Artificially lowering the water table was the primary method early European settlers used to drain areas with poor soil drainage for development and agriculture. This method is still used today by land managers and farmers to increase crop production in low-lying areas. These techniques can easily be adapted for the home garden. In some cases, lowering the water table is necessary to prevent standing water, which can cause root rot and suffocate plants. Sometimes, amending the soil with the addition of sand may help the drainage issue. If not, you can create a channel to lower the water.
Things You'll Need
- Tape measure
- Drainpipe or drain tiles
- Landscape fabric
Find out whether or not lowering the water table on your property is permitted. Some areas may have regulations against certain management practices, especially if they involve wetlands. Check with your city hall and state natural resources agency.
Contact your utility company before any digging to make sure that your drainage channel will not damage any underground cables.
Create a channel system to drain excess water. Purchase flexible drainpipes at a home improvement or garden center. Measure for the length of pipe that will be necessary to channel water to a desirable location, such as a storm drain.
Dig a trench the length of the drainpipe. Gradually slope the trench so that water will drain adequately. Make sure the trench is deeper than the height of the drainpipe by about four to six inches.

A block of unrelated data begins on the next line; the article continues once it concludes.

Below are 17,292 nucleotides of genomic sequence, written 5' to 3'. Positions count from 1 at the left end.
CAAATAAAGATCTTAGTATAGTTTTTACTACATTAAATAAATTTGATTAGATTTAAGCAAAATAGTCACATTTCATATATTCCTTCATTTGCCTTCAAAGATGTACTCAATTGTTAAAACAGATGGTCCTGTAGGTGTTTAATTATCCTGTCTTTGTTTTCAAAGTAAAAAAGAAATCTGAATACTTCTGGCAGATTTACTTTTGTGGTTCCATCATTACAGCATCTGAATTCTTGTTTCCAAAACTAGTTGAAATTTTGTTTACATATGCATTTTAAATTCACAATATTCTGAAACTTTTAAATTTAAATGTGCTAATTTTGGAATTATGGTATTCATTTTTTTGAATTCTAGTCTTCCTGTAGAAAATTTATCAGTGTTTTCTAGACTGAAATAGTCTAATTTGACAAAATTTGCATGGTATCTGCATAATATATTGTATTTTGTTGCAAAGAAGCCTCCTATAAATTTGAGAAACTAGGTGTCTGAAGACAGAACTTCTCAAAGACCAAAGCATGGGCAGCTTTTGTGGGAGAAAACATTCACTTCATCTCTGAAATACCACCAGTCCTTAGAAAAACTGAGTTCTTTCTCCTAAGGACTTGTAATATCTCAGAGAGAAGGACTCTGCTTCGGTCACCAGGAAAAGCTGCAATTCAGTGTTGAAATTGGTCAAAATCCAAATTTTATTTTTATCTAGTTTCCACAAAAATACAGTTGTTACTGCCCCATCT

Line the trench with a layer of gravel about two inches deep. The gravel ensures the water will still be able to drain around the pipe. Position the drainpipe in the trench. Alternately, you can also use drain tiles. Drain tiles are lengths of perforated pipe.
Cover any joints along the length of the drainpipe with landscape fabric. The fabric will prevent any soil or other debris from getting into the pipe and clogging it. This step is essential to prevent surface flooding should the drainpipe become clogged.
Cover the trench with another layer of gravel about four inches thick in order to anchor the drainpipe in place and to prevent it from being dislodged.
Hide the drainage trench with another layer of landscape fabric and topsoil if you wish to disguise it. Lay sod along the length of the trench for a quick solution.
Create a landscape feature by topping the gravel with river rock to the drainage area. Line the flanks for the trench with larger stones. Water-loving plants such as marsh marigold or Japanese silver grass will create an attractive, colorful arrangement.
Tips & Warnings
- Check into renting a trench digger at a rental store to save your back, especially if your channel is long.
- Always make sure the channel is not creating an issue elsewhere with flooding.
- Do not skimp on the final gravel layer. Line the trench with the full four inches of gravel.
- U.S. Environmental Protection Agency: Drainage
- Basement Questions: Drain Tile Types and Functions
- "Midwestern Landscaping"; Craig Bergmann (ed.); 2001
- Photo Credit PhotoObjects.net/PhotoObjects.net/Getty Images
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